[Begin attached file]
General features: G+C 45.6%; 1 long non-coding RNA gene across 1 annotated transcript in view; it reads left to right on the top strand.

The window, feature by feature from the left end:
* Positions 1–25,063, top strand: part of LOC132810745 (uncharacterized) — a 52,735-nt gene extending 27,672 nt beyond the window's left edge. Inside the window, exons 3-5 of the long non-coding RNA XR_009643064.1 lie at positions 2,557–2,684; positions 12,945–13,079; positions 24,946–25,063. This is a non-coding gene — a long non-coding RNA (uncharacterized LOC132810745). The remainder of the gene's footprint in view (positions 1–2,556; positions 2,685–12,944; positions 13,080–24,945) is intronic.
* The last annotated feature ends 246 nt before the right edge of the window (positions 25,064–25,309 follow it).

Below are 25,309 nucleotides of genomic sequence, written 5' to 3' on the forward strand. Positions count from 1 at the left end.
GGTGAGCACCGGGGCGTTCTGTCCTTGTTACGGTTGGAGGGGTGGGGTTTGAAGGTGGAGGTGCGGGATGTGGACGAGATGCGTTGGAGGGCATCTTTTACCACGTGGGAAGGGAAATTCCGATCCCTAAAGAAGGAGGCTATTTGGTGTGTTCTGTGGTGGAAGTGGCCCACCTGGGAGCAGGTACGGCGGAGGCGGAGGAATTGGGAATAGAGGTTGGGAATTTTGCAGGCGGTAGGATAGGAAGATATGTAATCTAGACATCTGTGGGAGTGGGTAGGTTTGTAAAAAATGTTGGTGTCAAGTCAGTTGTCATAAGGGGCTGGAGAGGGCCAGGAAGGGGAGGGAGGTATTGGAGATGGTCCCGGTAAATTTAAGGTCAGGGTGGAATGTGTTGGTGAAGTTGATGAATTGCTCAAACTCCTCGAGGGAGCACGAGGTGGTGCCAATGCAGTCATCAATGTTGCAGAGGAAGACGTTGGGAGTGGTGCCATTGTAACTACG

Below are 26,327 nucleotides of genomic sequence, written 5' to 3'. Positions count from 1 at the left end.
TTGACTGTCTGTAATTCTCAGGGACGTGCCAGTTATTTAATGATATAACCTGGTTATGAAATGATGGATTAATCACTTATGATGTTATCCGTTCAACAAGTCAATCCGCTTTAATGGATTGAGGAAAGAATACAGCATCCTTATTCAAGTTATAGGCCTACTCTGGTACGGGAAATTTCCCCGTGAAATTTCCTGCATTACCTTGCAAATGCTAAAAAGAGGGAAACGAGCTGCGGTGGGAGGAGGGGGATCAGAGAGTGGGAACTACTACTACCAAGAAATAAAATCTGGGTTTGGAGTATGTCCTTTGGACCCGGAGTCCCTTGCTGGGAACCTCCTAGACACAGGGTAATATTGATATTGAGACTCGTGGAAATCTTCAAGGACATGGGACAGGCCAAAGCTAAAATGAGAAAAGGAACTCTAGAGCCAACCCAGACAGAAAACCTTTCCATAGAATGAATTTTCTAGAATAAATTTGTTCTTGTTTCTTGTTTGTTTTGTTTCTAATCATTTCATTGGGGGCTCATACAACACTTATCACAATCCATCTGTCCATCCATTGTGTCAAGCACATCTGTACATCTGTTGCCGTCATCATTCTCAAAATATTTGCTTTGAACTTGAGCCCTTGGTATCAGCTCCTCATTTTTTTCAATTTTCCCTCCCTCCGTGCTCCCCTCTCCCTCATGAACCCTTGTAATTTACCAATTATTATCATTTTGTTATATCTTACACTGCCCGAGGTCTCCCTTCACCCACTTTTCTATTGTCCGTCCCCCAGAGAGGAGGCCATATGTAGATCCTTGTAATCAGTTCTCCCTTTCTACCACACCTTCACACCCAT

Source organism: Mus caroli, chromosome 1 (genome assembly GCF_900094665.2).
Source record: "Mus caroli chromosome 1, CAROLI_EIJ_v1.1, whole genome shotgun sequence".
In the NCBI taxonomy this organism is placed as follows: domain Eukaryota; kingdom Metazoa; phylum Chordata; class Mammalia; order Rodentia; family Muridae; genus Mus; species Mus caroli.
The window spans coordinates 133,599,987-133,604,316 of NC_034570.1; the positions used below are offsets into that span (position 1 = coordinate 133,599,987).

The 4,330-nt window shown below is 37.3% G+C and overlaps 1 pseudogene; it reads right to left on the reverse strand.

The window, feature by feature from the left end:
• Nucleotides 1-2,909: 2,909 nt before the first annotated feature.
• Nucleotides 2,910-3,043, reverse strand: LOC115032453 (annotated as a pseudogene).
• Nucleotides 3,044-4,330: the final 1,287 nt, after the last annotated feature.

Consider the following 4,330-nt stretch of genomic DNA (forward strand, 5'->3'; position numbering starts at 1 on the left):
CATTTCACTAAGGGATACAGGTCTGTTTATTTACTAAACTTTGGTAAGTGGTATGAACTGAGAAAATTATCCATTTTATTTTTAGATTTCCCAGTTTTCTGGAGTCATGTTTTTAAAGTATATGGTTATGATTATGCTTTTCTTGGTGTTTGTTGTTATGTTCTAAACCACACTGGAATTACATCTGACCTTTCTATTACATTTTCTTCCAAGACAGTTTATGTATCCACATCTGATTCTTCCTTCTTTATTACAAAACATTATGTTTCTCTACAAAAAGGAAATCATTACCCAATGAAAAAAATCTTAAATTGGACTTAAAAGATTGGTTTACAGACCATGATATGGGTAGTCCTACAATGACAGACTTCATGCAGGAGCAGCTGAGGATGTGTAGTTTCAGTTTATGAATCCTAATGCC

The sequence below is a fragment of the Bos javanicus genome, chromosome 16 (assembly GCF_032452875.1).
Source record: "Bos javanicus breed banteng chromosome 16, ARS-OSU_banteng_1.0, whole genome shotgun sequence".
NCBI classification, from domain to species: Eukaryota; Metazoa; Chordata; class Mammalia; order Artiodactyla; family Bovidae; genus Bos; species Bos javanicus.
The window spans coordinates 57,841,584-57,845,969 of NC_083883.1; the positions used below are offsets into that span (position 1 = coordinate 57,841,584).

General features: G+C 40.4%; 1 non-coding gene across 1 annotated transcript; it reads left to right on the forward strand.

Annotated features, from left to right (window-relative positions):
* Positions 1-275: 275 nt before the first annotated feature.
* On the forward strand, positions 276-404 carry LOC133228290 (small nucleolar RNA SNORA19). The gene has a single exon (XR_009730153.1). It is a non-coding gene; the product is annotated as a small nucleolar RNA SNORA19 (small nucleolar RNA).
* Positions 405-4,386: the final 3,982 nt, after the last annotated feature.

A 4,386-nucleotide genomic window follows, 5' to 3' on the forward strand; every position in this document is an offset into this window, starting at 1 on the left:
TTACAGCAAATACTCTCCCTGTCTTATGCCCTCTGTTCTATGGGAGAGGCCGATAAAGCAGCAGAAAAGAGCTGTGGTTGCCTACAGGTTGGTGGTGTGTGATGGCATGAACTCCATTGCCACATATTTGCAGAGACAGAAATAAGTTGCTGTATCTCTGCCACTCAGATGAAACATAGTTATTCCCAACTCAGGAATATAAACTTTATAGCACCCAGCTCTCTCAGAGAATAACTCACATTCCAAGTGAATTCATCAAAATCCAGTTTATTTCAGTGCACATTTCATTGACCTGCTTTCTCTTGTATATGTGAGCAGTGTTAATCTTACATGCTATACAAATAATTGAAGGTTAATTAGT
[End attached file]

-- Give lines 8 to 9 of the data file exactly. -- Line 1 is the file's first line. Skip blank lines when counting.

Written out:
TTGACTGTCTGTAATTCTCAGGGACGTGCCAGTTATTTAATGATATAACCTGGTTATGAAATGATGGATTAATCACTTATGATGTTATCCGTTCAACAAGTCAATCCGCTTTAATGGATTGAGGAAAGAATACAGCATCCTTATTCAAGTTATAGGCCTACTCTGGTACGGGAAATTTCCCCGTGAAATTTCCTGCATTACCTTGCAAATGCTAAAAAGAGGGAAACGAGCTGCGGTGGGAGGAGGGGGATCAGAGAGTGGGAACTACTACTACCAAGAAATAAAATCTGGGTTTGGAGTATGTCCTTTGGACCCGGAGTCCCTTGCTGGGAACCTCCTAGACACAGGGTAATATTGATATTGAGACTCGTGGAAATCTTCAAGGACATGGGACAGGCCAAAGCTAAAATGAGAAAAGGAACTCTAGAGCCAACCCAGACAGAAAACCTTTCCATAGAATGAATTTTCTAGAATAAATTTGTTCTTGTTTCTTGTTTGTTTTGTTTCTAATCATTTCATTGGGGGCTCATACAACACTTATCACAATCCATCTGTCCATCCATTGTGTCAAGCACATCTGTACATCTGTTGCCGTCATCATTCTCAAAATATTTGCTTTGAACTTGAGCCCTTGGTATCAGCTCCTCATTTTTTTCAATTTTCCCTCCCTCCGTGCTCCCCTCTCCCTCATGAACCCTTGTAATTTACCAATTATTATCATTTTGTTATATCTTACACTGCCCGAGGTCTCCCTTCACCCACTTTTCTATTGTCCGTCCCCCAGAGAGGAGGCCATATGTAGATCCTTGTAATCAGTTCTCCCTTTCTACCACACCTTCACACCCAT

Source organism: Mus caroli, chromosome 1 (genome assembly GCF_900094665.2).